PM Viktor Orbán's Speech at the Launch of World Science Forum

17 November, 2011, Budapest

Dear Ladies and Gentlemen!

Please, allow me to respectfully and cordially greet you. Here, across the countries of the West, if a leader steps on the rostrum his or her audience can be sure he/she is going to speak about the crisis. We can hardly proceed otherwise since the times we are living in are extremely exciting. There is an Oriental curse posing as a good wish saying, I wish you interesting times. We are really living interesting times these days.

Dear Ladies and Gentlemen!

We tend to regard today's crisis as a global one. Some would certainly doubt this to be the case. But even if today's crisis were truly global, one thing is certain: its focal point lies in our Western civilisation. What we find in its background is a process of re-grouping going on in the world economy and the world markets. It is formerly backward, poorer countries that seem to be pulling through and winning out at the end of all these years and all these processes. Which might have serious consequences even beyond the economy itself. It might well have military as well as diplomatic consequences, dear ladies and gentlemen, and, of course, ones that might influence the scientific endeavour, too. It is my personal conviction that one of the top positions taken by the winners of this global re-grouping will in fact be grabbed by science, what with all those new science centres and world-acclaimed universities growing out of cities formerly neglected for their scientific output.

Dear Ladies and Gentlemen!

Re-grouping or re-structuring on such a scale has never occurred in the world peacefully, i.e. without going to war in the modern era. In fact we can go back even further: not just in the modern era but also much-much earlier. It is my conviction that it is our most common interest today to preserve peace, keep processes of transformation under control, and reinforce the stability of political governance.

Dear Guests!

What can the world's scientific community learn from all this? Starting from common sense, we can say that people are basically of two kinds, one that considers all that which is, and another that considers all that which is not. A little more precisely, one that meditates on whatever already exists, and another that meditates on the non-existent. The first kind of person is shut into the problems of the present, and looks for solutions drawing on his/her already existing stock of answers. The other kind of person starts from the observation that the world is always more than we can see or understand, he/she therefore is constantly prepared to pose new questions and try to find new answers to those questions. It is my personal experience that in today's politics we need people of the second kind first of all; equally, science is ultimately about searching for something that does not yet exist or something we do not yet know about. During critical periods up goes the value of persons equipped with such searching eyes that want to see things that no one had seen before them. It is quite easy to understand after all that the crisis is in fact just our fear of our opportunities vanishing and our sense that we lack the knowledge or the force, even the tools, that could enable us to continue with the usual business of our lives by eliminating the problems heaping up before us. It is in such times as this that protagonists of both the economy and politics are forced to search for something that does not yet exist; it is for this very reason that they do well to exchange ideas with the world's top searching specialists, i.e. scientists. This is why I think that this Forum and all similar conferences are of the utmost importance. And this is why it is sensible for politics to attend a gathering of scientists. Let us search together for that which does not yet exist!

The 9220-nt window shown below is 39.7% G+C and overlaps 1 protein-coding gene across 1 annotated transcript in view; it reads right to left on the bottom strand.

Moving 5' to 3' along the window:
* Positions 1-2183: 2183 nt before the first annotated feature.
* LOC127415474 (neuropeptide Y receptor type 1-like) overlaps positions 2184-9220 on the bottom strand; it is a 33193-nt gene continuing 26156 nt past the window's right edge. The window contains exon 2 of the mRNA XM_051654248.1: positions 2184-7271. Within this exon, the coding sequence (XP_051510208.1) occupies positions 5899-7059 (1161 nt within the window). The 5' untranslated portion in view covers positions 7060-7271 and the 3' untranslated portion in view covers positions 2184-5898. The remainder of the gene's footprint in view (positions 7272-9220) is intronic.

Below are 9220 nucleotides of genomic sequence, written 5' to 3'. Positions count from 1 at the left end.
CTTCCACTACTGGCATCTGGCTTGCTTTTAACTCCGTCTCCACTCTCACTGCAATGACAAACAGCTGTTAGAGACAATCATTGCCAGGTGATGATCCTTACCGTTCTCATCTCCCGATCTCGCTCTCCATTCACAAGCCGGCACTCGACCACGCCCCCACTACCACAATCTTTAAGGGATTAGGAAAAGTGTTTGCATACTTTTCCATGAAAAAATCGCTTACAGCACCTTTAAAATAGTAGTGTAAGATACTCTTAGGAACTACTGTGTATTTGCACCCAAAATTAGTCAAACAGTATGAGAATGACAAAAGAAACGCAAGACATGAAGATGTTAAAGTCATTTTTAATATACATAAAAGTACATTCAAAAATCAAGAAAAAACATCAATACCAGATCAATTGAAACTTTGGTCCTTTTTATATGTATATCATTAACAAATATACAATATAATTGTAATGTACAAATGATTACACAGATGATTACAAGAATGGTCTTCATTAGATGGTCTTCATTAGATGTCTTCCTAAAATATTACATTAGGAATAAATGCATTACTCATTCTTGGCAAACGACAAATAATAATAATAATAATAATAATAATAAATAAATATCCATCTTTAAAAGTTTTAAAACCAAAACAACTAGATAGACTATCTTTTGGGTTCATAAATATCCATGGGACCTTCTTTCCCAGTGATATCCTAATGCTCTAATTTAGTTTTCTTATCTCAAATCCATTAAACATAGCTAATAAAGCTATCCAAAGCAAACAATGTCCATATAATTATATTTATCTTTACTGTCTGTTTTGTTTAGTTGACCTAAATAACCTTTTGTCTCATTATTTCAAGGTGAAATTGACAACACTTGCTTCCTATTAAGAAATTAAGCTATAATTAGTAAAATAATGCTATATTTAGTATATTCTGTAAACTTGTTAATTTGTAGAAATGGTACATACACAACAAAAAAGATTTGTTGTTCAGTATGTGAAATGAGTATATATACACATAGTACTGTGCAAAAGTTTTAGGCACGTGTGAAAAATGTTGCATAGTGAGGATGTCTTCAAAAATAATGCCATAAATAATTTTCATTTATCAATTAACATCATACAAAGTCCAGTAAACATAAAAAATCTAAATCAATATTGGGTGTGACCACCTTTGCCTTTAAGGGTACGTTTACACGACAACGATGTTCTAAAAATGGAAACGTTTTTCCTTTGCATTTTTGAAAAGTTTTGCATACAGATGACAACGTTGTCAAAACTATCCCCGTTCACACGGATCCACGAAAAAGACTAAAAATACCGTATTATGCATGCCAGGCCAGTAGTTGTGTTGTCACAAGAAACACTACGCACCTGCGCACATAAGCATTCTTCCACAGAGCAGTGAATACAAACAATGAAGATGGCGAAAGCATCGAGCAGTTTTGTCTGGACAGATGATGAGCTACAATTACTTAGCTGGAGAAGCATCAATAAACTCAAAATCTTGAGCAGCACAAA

Dear Ladies and Gentlemen!

What we see all around us is taboos once thought infallible, theories once thought fail-safe crumbling down, changing our lives in their wake. We have to make peace with the fact that for us to be able to solve all the upcoming problems of the period before us it is imperative to find new, unconventional solutions. It is hardly necessary for me to hammer on the fact in your company that a scientific view that has become part of the canon is very-very difficult to bring down. Also, you must be familiar with the liberating effect of a new approach gaining ground. We Hungarians, Central-Europeans and Europeans tend to believe that the crises of the developed world have been overcome by the courageous force of a multitude of imaginative and innovative people rather than brutal force or meek procrastination. We all know the simple facts of life; a hundred years ago only a hundred people could do the job that is done today by merely ten. Even a few years ago, only a hundred people could do the job that is done today easily by merely ten. Today, a thousand cars per minute want to get on the motorway that did not have to handle more than a hundred cars per minute a few years ago. Not so long ago, we thought it absolutely normal to work at the same job all through our lives, and now it is natural for everybody to have occasional check-ups for their qualities, and change jobs. We tend to use our resources at a quicker pace than they regenerate, and we owe the world an answer to the question: how do we feed and provide a human life to 7 billion people living on Earth?